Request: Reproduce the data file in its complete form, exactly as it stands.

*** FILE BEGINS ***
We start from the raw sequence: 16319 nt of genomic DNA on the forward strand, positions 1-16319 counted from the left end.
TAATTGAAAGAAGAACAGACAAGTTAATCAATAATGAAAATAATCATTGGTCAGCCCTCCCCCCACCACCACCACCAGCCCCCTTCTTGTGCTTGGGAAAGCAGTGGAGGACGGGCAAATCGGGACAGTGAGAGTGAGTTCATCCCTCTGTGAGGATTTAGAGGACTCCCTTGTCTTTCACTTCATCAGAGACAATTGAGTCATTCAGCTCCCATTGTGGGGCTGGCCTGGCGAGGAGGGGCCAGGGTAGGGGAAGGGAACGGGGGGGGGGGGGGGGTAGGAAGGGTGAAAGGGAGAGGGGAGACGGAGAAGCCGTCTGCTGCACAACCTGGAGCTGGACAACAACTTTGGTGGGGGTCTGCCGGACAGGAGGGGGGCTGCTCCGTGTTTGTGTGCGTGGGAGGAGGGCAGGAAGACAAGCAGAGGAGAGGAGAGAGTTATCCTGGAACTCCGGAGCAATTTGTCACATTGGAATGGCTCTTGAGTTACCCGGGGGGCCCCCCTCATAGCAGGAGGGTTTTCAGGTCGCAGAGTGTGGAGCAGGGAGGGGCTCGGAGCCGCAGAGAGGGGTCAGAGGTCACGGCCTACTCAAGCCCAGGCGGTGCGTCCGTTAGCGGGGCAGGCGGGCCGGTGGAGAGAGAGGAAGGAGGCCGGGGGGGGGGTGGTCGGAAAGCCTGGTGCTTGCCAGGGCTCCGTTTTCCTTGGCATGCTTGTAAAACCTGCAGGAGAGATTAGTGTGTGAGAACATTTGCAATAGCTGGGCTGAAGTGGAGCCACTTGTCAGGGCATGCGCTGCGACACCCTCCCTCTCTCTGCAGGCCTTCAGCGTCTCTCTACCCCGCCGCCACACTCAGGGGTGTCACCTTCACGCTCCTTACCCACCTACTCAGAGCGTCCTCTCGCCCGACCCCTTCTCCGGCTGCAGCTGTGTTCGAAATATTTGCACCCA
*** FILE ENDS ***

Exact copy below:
We start from the raw sequence: 16319 nt of genomic DNA on the forward strand, positions 1-16319 counted from the left end.
TAATTGAAAGAAGAACAGACAAGTTAATCAATAATGAAAATAATCATTGGTCAGCCCTCCCCCCACCACCACCACCAGCCCCCTTCTTGTGCTTGGGAAAGCAGTGGAGGACGGGCAAATCGGGACAGTGAGAGTGAGTTCATCCCTCTGTGAGGATTTAGAGGACTCCCTTGTCTTTCACTTCATCAGAGACAATTGAGTCATTCAGCTCCCATTGTGGGGCTGGCCTGGCGAGGAGGGGCCAGGGTAGGGGAAGGGAACGGGGGGGGGGGGGGGGTAGGAAGGGTGAAAGGGAGAGGGGAGACGGAGAAGCCGTCTGCTGCACAACCTGGAGCTGGACAACAACTTTGGTGGGGGTCTGCCGGACAGGAGGGGGGCTGCTCCGTGTTTGTGTGCGTGGGAGGAGGGCAGGAAGACAAGCAGAGGAGAGGAGAGAGTTATCCTGGAACTCCGGAGCAATTTGTCACATTGGAATGGCTCTTGAGTTACCCGGGGGGCCCCCCTCATAGCAGGAGGGTTTTCAGGTCGCAGAGTGTGGAGCAGGGAGGGGCTCGGAGCCGCAGAGAGGGGTCAGAGGTCACGGCCTACTCAAGCCCAGGCGGTGCGTCCGTTAGCGGGGCAGGCGGGCCGGTGGAGAGAGAGGAAGGAGGCCGGGGGGGGGGTGGTCGGAAAGCCTGGTGCTTGCCAGGGCTCCGTTTTCCTTGGCATGCTTGTAAAACCTGCAGGAGAGATTAGTGTGTGAGAACATTTGCAATAGCTGGGCTGAAGTGGAGCCACTTGTCAGGGCATGCGCTGCGACACCCTCCCTCTCTCTGCAGGCCTTCAGCGTCTCTCTACCCCGCCGCCACACTCAGGGGTGTCACCTTCACGCTCCTTACCCACCTACTCAGAGCGTCCTCTCGCCCGACCCCTTCTCCGGCTGCAGCTGTGTTCGAAATATTTGCACCCA